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Astrophysical effects of scalar dark matter miniclusters

Zurek, Kathryn M. and Hogan, Craig J. and Quinn, Thomas R. (2007) Astrophysical effects of scalar dark matter miniclusters. Physical Review D, 75 (4). Art. No. 043511. ISSN 1550-7998. doi:10.1103/physrevd.75.043511. https://resolver.caltech.edu/CaltechAUTHORS:20190611-125826499

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Abstract

We model the formation, evolution and astrophysical effects of dark compact Scalar Miniclusters (“ScaMs”). These objects arise when a scalar field, with an axion-like or Higgs-like potential, undergoes a second-order phase transition below the QCD scale. Such a scalar field may couple too weakly to the standard model to be detectable directly through particle interactions, but may still be detectable by gravitational effects, such as lensing and baryon accretion by large, gravitationally bound miniclusters. The masses of these objects are shown to be constrained by the Lyα power spectrum to be less than ∼10^4 M_⊙, but they may be as light as classical axion miniclusters, of the order of 10^(−12) M_⊙. We simulate the formation and nonlinear gravitational collapse of these objects around matter-radiation equality using an N-body code, estimate their gravitational lensing properties, and assess the feasibility of studying them using current and future lensing experiments. Future MACHO-type variability surveys of many background sources can reveal either high-amplification, strong-lensing events, or measure density profiles directly via weak-lensing variability, depending on ScaM parameters and survey depth. However, ScaMs, due to their low internal densities, are unlikely to be responsible for apparent MACHO events already detected in the Galactic halo. As a result, in the entire window between 10^(−7) M_⊙ and 10^2 M_⊙covered by the galactic scale lensing experiments, ScaMs may in fact compose all the dark matter. A simple estimate is made of parameters that would give rise to early structure formation; in principle, early stellar collapse could be triggered by ScaMs as early as recombination, and significantly affect cosmic reionization.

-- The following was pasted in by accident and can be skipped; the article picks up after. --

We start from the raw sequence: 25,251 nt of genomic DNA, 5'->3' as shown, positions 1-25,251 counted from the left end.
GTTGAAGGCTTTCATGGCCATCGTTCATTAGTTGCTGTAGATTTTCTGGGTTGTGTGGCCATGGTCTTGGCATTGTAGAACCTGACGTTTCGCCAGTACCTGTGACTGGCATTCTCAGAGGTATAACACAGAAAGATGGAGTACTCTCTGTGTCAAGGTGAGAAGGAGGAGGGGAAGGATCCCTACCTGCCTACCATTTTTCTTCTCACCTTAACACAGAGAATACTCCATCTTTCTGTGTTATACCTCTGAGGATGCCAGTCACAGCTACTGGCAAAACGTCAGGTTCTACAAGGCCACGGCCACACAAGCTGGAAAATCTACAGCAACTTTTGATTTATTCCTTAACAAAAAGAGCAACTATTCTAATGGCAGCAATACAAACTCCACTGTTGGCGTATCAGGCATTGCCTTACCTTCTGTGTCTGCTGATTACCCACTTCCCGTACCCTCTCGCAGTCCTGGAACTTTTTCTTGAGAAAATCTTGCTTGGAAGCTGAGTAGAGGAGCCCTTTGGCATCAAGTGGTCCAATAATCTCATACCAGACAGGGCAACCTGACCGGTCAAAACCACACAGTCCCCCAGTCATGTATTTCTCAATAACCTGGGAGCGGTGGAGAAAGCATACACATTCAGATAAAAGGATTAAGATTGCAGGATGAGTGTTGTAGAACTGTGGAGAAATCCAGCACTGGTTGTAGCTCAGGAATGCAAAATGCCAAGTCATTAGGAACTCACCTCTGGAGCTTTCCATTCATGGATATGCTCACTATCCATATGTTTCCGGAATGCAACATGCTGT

Item Type:Article
Related URLs:
URLURL TypeDescription
https://doi.org/10.1103/physrevd.75.043511DOIArticle
https://arxiv.org/abs/astro-ph/0607341arXivDiscussion Paper
Additional Information:© 2007 American Physical Society. (Received 26 July 2006; published 14 February 2007) This work was supported by NSF grant No. AST-0098557 at the University of Washington.
Funders:
Funding AgencyGrant Number
NSFAST-0098557
Issue or Number:4
Classification Code:PACS numbers: 95.35.+d, 98.80.Ft
DOI:10.1103/physrevd.75.043511
Record Number:CaltechAUTHORS:20190611-125826499
Persistent URL:https://resolver.caltech.edu/CaltechAUTHORS:20190611-125826499
Usage Policy:No commercial reproduction, distribution, display or performance rights in this work are provided.
ID Code:96284
Collection:CaltechAUTHORS
Deposited By: George Porter
Deposited On:12 Jun 2019 17:15
Last Modified:16 Nov 2021 17:19

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